Some LGUs in Cavite run recycling reward schemes, which allows residents to trade in recyclable plastic for household goods. (Jun Dacaymat / PEMSEA)
CAVITE, PHILIPPINES—Representatives from the Partnerships in Environmental Management for the Seas of East Asia (PEMSEA), the Norwegian Institute for Water Research (NIVA), and the Center for Southeast Asian Studies (CSEAS) Indonesia conducted site visits and an Inception Workshop last March in Cavite Province, Philippines to launch the Philippine sub-component of the ASEANO Project.
ASEANO is a collaborative project between ASEAN and Norway seeking to build knowledge and capacity regarding plastic waste in the ASEAN region. The Government of Norway has taken a leading role in the international battle against marine litter and microplastics by providing technical and financial assistance.
The Philippines, with a current population of 104.9 million and a fast-growing economy, is considered a significant source of plastic waste. The province of Cavite, which lies just south of the megacity of Metro Manila, has been selected as the pilot site of the ASEANO project in the Philippines. Project partners and the local government selected the Imus river, a tributary of Manila Bay, especially where it flows through the city of Dasmariñas, as the main area of focus.
The Cavite PG-ENRO (Provincial Government-Environment and Natural Resources Office) facilitated two days of site visits along the Imus river, and organized meetings with stakeholders—local government officials and members from Cavite State University and De La Salle University Dasmariñas—to obtain a better picture of waste levels and current reduction efforts along the river.
The project team observed an increase in pollution levels as the river moved downstream, and saw numerous areas of waste accumulation and points of waste entry into the river.
Local government officials supportive of the project shared their various already implemented material recovery schemes including producing biogas, recycling plastic into new products such as bags and eco-bricks, and creating charcoal.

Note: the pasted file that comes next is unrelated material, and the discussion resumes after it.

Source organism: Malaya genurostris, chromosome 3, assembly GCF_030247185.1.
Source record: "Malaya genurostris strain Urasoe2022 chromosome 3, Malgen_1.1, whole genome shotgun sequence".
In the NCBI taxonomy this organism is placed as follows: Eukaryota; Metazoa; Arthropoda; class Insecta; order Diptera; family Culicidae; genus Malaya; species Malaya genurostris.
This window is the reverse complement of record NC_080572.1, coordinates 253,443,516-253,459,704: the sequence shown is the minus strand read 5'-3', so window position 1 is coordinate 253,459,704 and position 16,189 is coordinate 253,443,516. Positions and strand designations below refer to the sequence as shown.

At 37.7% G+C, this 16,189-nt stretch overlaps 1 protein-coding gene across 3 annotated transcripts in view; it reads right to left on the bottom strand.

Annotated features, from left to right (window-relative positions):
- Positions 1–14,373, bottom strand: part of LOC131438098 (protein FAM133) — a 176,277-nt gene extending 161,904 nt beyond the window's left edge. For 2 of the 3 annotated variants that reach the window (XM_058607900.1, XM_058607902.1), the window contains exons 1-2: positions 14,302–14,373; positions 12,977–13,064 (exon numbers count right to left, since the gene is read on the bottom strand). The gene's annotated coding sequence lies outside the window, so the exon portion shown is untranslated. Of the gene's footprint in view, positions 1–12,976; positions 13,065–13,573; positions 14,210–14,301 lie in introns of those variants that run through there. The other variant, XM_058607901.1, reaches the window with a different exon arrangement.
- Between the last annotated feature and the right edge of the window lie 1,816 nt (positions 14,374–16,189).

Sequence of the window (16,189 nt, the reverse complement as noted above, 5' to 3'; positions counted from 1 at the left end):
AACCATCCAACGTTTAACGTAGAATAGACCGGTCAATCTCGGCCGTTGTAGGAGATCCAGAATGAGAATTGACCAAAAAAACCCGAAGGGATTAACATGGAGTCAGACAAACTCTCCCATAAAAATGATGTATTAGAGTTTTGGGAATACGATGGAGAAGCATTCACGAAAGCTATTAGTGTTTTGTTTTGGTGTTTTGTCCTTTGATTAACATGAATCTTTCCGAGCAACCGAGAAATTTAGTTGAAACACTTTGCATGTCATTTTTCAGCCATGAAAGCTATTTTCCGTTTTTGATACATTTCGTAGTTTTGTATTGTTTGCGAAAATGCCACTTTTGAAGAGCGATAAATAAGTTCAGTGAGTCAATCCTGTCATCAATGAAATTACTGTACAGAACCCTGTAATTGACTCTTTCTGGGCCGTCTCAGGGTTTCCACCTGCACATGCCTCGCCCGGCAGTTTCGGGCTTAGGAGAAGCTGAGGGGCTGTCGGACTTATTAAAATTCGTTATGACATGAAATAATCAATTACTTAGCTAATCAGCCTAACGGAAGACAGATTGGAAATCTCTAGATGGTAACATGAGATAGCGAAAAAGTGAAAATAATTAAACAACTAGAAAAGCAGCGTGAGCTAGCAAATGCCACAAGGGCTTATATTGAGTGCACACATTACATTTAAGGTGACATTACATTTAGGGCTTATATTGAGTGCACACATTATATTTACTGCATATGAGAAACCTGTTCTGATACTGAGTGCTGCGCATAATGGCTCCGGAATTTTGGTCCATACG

Charcoal blocks are made from waste material and sold by LGUs. (Jun Dacaymat / PEMSEA)
74% of leakage to environment linked to waste collection in the Philippines
On March 5, an Inception Workshop provided a chance for local government officials, provincial government employees, business representatives and NGOs to become more familiar with the ASEANO project. The workshop was also intended to elicit local feedback and plan for the way forward.
In attendance were Cavite Governor Jonvic Remulla, Norwegian Ambassador Bjørn Jahnsen, and PEMSEA Executive Director Aimee Gonzales. Governor Remulla noted that the local government needs research from scientists to make informed decisions, while Ambassador Jahnsen signified the embassy’s intention to align with Norway’s green policies by becoming the first embassy in the Philippines to install solar panels.
Ms. Gonzales described the project as part of the long- standing partnership between PEMSEA and the province of Cavite to implement one of the priority programs of pollution reduction and integrated solid waste management under the shared regional strategy called the ‘Sustainable Development Strategy for the Seas of East Asia.’ PEMSEA SDS-SEA Project Manager Nancy Bermas reiterated the necessity of the project, noting the significant amounts of global plastic that come from the Philippines. Previous studies have calculated that up to 74% of plastic waste in the Philippine environment is due to leakage from already collected wastes.
For solid waste, Dasmariñas City aims to achieve 55% waste diversion by 2020. There are 65 junkshops operating within the city which recycle some waste. To reduce its dependence on external waste providers, the city intends to build a new sanitary landfill, for which they are awaiting environmental approval. The quality of the Imus river is of great importance to the city, as it is used as a source of fish and sometimes even a place of recreation, despite the potential health risks caused by pollution.
Sachets, common in the Philippines, are recycled into handbags. (Jun Dacaymat / PEMSEA)
The workshop ended with members of the project team inviting the stakeholders to discuss the different aspects of plastic management and waste: industry engagement, monitoring tools and methodologies, IEC, and social impacts. The local insight gained from this and similar meetings will be crucial to ensuring the ASEANO project achieves effective and sustainable solutions.
Key next steps for the ASEANO project include: strengthening the partnerships between the project team and local partners such as the two universities and the Cavite Provincial Government; bringing together further research to complete a baseline report and identify gaps in existing knowledge; and planning further technical visits and research projects to lay the ground for implementing new innovative solutions.
Attendees of the ASEANO Philippines sub-component Inception Workshop. (Jun Dacaymat / PEMSEA)